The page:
Discovery of the human skeletal stem cell opens the way to regenerate cartilage and bone to repair damaged tissues, say Stanford scientists.
Scientists have measured the human “exposome,” or the particulates, chemicals, and microbes that individually swarm us all, in unprecedented detail.
In this Stars of Stanford Medicine Q&A, Kim Kinnear shares her perspective as a graduate student in genetic counseling.
Online outreach and low-cost testing can encourage relatives of cancer patients to assess their own cancer risk through 'cascade' testing.
Stanford medical student Jason Neil Batten edits an ethics in precision health journal issue for the American Medical Association's Journal of Ethics.
PHIND scientists discuss how to stop disease in its track, aiming for earlier diagnostics and more precise medical treatments.
Kenneth Gibbs, Jr., is using his graduate degree in immunology to improve graduate education nationally — he shares more in this Q&A.
A team of researchers has used an algorithm to improve newborn screening for genetic diseases, with the hopes of reducing the number of false positives.
When Stanford Medicine’s three organizations set about working together to achieve a shared vision, it was an opportunity to collaborate in ways they never had …
John Ioannidis reflects on the phenomenon of "hyper-publishing," where certain scientists are listed as authors on scores of papers a year.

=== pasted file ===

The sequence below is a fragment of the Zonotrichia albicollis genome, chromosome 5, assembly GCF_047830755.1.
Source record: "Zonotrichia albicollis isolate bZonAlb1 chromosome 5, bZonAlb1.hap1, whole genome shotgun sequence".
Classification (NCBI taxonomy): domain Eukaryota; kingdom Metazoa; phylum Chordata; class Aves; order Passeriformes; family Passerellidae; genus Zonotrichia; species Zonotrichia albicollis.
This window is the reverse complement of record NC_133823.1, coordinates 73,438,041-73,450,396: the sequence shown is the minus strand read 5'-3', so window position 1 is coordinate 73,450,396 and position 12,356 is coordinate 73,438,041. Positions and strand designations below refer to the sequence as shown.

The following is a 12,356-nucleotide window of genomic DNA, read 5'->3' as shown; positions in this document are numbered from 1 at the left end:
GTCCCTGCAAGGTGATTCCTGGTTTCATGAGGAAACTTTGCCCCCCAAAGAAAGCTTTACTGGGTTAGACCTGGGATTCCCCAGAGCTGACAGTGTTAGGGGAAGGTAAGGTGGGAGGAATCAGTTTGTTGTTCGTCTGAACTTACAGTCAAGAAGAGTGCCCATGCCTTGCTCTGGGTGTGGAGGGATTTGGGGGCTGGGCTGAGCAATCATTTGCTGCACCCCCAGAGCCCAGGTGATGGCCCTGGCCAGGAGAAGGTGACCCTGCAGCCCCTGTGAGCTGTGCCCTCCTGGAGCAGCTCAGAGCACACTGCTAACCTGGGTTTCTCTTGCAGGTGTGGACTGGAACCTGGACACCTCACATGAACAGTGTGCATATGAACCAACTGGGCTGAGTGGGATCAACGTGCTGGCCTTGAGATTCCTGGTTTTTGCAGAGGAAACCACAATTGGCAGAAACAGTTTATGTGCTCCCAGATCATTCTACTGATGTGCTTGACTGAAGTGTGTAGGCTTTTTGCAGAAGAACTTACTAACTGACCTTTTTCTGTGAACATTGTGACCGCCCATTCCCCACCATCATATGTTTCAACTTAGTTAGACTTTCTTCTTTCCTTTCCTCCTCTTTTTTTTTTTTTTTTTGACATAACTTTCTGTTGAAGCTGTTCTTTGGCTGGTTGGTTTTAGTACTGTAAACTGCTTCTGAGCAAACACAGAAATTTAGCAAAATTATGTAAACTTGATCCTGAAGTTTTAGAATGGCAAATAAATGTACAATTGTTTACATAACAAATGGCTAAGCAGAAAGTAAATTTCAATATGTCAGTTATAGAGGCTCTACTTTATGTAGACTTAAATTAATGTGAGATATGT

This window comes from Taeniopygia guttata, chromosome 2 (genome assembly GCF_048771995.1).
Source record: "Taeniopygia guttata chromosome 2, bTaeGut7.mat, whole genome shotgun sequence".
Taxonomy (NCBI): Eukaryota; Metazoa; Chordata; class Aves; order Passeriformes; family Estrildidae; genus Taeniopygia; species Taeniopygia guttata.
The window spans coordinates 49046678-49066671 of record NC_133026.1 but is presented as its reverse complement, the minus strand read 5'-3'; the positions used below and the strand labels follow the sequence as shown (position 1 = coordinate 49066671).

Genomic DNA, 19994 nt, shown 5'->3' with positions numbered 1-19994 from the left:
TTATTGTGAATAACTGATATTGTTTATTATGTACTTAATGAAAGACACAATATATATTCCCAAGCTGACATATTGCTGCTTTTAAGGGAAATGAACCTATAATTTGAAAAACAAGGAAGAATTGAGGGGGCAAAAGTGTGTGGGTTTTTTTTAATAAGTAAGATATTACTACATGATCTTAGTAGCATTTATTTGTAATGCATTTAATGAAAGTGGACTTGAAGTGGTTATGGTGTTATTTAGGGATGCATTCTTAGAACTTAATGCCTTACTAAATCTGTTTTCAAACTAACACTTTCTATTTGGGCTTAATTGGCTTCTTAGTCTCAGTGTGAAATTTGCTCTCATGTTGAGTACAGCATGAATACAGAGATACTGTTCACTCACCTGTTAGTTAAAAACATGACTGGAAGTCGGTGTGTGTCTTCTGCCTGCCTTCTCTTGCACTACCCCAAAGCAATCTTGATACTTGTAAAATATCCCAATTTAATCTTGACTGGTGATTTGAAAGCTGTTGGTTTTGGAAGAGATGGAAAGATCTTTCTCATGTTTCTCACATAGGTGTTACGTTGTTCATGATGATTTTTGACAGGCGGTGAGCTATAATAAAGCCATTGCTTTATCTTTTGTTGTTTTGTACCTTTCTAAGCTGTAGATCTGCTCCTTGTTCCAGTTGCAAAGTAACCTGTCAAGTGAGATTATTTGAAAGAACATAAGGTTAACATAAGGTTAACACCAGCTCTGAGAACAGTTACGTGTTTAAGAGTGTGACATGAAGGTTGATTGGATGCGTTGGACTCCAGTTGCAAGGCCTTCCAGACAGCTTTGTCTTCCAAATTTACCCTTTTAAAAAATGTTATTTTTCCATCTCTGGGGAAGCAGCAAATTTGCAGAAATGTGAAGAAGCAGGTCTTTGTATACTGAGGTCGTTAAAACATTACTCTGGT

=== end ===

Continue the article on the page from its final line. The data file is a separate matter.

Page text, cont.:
Mapping the geography of the immune response in triple negative breast cancers predicts patient survival and sheds light onto new aspects of tumor biology.
The new issue of Stanford Medicine explores how Stanford's health care entities crafted a shared vision that is playing out in research, education and care.
The true driver mutations of cancer are almost always common to all metastases in an individual, according to a Stanford scientist and other researchers.
Scientists have developed an algorithm that combines genome sequence data and electronic health information to predict risk for genetic disease.
Snakebites decrease after periods of drought, according to a Stanford-led study that examined 20 years of snakebite data across California.
A workaround avoids a common, dangerous side effect of gene therapy: an autoimmune reaction to the normal protein, which could improve gene therapy.